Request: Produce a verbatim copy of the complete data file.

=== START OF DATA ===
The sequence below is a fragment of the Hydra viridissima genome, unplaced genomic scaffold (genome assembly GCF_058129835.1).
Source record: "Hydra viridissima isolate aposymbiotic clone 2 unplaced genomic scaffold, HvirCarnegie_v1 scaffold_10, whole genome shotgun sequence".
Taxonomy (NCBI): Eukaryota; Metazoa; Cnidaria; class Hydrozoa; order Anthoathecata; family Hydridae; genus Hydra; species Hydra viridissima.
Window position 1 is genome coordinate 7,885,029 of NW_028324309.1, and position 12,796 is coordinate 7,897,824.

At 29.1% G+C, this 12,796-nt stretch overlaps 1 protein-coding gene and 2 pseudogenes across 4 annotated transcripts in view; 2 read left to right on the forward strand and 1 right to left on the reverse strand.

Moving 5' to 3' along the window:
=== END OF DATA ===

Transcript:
The sequence below is a fragment of the Hydra viridissima genome, unplaced genomic scaffold (genome assembly GCF_058129835.1).
Source record: "Hydra viridissima isolate aposymbiotic clone 2 unplaced genomic scaffold, HvirCarnegie_v1 scaffold_10, whole genome shotgun sequence".
Taxonomy (NCBI): Eukaryota; Metazoa; Cnidaria; class Hydrozoa; order Anthoathecata; family Hydridae; genus Hydra; species Hydra viridissima.
Window position 1 is genome coordinate 7,885,029 of NW_028324309.1, and position 12,796 is coordinate 7,897,824.

At 29.1% G+C, this 12,796-nt stretch overlaps 1 protein-coding gene and 2 pseudogenes across 4 annotated transcripts in view; 2 read left to right on the forward strand and 1 right to left on the reverse strand.

Moving 5' to 3' along the window: